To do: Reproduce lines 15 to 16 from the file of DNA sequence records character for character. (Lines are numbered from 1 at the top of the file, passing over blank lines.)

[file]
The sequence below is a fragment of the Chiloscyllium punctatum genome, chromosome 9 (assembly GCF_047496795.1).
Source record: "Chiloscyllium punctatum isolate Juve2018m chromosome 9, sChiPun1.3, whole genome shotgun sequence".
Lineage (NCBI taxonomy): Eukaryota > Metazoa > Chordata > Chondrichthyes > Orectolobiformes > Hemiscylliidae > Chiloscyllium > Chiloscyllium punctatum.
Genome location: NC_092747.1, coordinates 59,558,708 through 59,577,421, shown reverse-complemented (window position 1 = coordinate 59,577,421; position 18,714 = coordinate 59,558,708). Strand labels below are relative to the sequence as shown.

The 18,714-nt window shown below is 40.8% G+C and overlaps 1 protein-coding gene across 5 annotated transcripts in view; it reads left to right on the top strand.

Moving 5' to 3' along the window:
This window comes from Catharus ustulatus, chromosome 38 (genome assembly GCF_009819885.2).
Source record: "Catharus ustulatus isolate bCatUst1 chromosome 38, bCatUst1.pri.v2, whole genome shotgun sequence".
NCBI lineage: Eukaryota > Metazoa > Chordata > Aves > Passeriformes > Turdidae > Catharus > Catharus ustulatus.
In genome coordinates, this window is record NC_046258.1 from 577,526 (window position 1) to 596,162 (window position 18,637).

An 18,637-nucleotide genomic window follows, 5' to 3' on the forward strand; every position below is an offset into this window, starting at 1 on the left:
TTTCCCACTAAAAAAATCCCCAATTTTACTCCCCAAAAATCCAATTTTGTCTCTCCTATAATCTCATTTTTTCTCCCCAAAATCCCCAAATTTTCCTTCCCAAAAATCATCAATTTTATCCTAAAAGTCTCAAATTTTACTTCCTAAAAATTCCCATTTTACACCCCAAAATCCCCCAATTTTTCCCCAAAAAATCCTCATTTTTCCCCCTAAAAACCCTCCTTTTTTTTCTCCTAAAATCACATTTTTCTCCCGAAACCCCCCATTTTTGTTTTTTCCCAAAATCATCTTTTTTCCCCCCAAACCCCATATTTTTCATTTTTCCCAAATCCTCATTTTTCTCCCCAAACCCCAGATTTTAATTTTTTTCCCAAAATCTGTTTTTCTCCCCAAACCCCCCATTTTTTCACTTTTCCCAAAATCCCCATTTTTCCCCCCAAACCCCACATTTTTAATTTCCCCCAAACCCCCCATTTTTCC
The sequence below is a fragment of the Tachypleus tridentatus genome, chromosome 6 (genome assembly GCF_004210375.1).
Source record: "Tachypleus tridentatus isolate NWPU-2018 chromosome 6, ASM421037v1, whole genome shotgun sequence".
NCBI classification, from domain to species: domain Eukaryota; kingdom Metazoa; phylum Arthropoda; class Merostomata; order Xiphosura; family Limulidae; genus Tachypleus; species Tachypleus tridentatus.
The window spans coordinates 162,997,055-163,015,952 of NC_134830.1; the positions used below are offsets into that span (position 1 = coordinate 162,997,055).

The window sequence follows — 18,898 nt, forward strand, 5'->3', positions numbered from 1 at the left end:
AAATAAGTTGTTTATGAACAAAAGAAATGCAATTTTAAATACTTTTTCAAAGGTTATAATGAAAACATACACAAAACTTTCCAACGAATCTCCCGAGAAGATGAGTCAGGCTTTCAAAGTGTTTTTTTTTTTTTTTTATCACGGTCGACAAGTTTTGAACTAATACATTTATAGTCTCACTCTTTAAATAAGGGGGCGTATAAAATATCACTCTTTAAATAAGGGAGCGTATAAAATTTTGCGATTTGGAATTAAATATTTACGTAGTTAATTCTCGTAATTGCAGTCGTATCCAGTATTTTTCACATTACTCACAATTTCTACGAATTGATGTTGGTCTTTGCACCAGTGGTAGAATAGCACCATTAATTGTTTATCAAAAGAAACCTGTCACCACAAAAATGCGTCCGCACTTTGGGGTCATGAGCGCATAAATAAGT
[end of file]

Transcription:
NCBI classification, from domain to species: domain Eukaryota; kingdom Metazoa; phylum Arthropoda; class Merostomata; order Xiphosura; family Limulidae; genus Tachypleus; species Tachypleus tridentatus.
The window spans coordinates 162,997,055-163,015,952 of NC_134830.1; the positions used below are offsets into that span (position 1 = coordinate 162,997,055).